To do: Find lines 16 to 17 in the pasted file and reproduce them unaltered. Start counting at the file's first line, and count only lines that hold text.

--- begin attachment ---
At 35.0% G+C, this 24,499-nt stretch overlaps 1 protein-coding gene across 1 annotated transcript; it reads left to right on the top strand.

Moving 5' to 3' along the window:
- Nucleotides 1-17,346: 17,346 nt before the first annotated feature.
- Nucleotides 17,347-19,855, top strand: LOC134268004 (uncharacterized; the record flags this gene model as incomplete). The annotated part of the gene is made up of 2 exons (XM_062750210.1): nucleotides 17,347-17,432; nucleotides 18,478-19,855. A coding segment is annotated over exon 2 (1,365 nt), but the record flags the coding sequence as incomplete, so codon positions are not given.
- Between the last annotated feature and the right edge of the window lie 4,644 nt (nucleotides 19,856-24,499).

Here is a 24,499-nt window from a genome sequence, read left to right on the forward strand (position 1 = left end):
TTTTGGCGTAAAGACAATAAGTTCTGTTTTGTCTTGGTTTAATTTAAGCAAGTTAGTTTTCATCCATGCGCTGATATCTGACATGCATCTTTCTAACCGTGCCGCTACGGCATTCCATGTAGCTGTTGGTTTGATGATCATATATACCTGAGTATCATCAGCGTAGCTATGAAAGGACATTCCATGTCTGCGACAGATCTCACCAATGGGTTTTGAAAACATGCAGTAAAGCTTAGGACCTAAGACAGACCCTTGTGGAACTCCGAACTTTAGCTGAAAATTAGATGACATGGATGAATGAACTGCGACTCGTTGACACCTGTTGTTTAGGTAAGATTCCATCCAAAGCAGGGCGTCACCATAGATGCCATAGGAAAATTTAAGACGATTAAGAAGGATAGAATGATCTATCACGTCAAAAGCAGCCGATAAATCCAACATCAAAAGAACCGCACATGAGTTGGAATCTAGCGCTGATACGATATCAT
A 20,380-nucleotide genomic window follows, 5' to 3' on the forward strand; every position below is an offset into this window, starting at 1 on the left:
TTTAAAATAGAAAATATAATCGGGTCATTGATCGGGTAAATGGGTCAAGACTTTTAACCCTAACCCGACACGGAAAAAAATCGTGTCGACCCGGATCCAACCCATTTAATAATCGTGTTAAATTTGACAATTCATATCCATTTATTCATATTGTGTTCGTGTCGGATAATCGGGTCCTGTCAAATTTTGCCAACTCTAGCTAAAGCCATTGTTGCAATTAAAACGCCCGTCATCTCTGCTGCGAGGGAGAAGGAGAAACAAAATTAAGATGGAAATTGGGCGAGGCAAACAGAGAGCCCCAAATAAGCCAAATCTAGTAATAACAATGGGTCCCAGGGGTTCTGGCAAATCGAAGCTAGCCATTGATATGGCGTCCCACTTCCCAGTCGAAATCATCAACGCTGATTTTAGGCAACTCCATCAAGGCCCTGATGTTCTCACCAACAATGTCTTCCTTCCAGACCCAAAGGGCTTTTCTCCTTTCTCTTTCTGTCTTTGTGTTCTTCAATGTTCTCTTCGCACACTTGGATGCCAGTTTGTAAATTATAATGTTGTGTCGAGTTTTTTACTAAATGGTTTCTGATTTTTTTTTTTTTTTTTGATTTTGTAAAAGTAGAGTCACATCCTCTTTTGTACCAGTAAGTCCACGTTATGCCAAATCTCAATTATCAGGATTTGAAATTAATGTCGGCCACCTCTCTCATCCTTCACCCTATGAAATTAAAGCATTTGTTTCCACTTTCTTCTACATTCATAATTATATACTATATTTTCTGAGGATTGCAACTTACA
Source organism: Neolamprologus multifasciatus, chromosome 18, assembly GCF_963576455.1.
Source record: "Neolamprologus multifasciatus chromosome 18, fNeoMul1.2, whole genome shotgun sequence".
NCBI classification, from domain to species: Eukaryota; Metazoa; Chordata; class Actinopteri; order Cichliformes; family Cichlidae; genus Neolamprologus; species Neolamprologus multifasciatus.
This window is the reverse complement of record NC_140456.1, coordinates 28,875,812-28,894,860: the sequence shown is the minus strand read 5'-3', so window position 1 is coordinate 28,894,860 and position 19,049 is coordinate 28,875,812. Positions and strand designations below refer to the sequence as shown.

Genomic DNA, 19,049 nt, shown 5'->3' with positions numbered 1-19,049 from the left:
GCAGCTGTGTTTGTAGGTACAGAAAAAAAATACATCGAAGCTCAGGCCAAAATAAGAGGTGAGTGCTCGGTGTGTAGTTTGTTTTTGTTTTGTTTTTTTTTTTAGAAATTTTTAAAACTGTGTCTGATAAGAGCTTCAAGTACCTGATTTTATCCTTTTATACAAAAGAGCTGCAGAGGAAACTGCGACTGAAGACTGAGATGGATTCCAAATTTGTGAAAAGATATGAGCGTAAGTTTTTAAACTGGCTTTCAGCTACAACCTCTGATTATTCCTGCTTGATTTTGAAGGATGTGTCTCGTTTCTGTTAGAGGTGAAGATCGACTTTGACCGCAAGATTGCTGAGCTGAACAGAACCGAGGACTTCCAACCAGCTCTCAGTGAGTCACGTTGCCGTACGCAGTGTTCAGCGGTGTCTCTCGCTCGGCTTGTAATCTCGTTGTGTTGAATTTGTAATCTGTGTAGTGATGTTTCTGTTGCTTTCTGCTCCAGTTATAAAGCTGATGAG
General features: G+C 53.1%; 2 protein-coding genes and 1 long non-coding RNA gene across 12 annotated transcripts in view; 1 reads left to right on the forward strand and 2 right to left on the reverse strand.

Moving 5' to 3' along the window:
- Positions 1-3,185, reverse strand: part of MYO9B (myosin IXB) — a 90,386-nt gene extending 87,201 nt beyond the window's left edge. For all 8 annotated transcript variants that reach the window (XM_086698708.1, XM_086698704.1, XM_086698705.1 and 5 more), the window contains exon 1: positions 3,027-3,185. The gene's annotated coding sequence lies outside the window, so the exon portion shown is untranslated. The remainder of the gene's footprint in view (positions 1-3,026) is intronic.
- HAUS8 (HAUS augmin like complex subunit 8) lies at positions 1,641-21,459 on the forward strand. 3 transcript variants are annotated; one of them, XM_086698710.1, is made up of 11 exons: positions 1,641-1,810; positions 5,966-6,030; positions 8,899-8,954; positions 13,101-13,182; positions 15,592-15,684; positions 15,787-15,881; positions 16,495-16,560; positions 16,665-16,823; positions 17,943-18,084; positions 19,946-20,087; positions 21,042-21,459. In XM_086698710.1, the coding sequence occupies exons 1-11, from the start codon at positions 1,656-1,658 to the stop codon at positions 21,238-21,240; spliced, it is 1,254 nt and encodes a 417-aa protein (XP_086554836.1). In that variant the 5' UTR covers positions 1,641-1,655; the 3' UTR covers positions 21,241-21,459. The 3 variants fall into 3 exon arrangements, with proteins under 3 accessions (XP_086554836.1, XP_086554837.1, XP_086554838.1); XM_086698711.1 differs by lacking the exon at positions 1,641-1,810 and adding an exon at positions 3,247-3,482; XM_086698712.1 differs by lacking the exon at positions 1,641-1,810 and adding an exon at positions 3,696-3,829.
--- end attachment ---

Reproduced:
General features: G+C 53.1%; 2 protein-coding genes and 1 long non-coding RNA gene across 12 annotated transcripts in view; 1 reads left to right on the forward strand and 2 right to left on the reverse strand.

Moving 5' to 3' along the window: